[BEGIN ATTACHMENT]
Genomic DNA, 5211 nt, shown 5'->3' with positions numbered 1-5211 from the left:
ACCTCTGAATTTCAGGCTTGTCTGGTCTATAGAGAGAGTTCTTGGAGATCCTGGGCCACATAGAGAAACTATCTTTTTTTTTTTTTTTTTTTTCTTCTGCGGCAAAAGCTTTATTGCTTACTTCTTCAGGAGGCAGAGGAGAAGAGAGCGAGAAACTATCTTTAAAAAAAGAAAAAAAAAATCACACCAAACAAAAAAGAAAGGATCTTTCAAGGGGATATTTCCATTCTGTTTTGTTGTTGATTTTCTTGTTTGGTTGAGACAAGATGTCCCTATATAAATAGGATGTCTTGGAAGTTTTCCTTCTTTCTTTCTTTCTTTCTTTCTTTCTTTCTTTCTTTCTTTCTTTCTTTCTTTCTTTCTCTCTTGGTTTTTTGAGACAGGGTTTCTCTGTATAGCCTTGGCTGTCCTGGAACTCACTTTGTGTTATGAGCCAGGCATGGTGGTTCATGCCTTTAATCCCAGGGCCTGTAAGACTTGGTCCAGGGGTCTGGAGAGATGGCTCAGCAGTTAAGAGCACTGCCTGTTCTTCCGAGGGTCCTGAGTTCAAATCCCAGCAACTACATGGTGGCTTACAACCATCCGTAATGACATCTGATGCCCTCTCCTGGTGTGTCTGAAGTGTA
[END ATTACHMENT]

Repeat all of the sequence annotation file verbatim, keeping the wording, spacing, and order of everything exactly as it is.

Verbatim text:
Genomic DNA, 5211 nt, shown 5'->3' with positions numbered 1-5211 from the left:
ACCTCTGAATTTCAGGCTTGTCTGGTCTATAGAGAGAGTTCTTGGAGATCCTGGGCCACATAGAGAAACTATCTTTTTTTTTTTTTTTTTTTTCTTCTGCGGCAAAAGCTTTATTGCTTACTTCTTCAGGAGGCAGAGGAGAAGAGAGCGAGAAACTATCTTTAAAAAAAGAAAAAAAAAATCACACCAAACAAAAAAGAAAGGATCTTTCAAGGGGATATTTCCATTCTGTTTTGTTGTTGATTTTCTTGTTTGGTTGAGACAAGATGTCCCTATATAAATAGGATGTCTTGGAAGTTTTCCTTCTTTCTTTCTTTCTTTCTTTCTTTCTTTCTTTCTTTCTTTCTTTCTTTCTTTCTTTCTCTCTTGGTTTTTTGAGACAGGGTTTCTCTGTATAGCCTTGGCTGTCCTGGAACTCACTTTGTGTTATGAGCCAGGCATGGTGGTTCATGCCTTTAATCCCAGGGCCTGTAAGACTTGGTCCAGGGGTCTGGAGAGATGGCTCAGCAGTTAAGAGCACTGCCTGTTCTTCCGAGGGTCCTGAGTTCAAATCCCAGCAACTACATGGTGGCTTACAACCATCCGTAATGACATCTGATGCCCTCTCCTGGTGTGTCTGAAGTGTA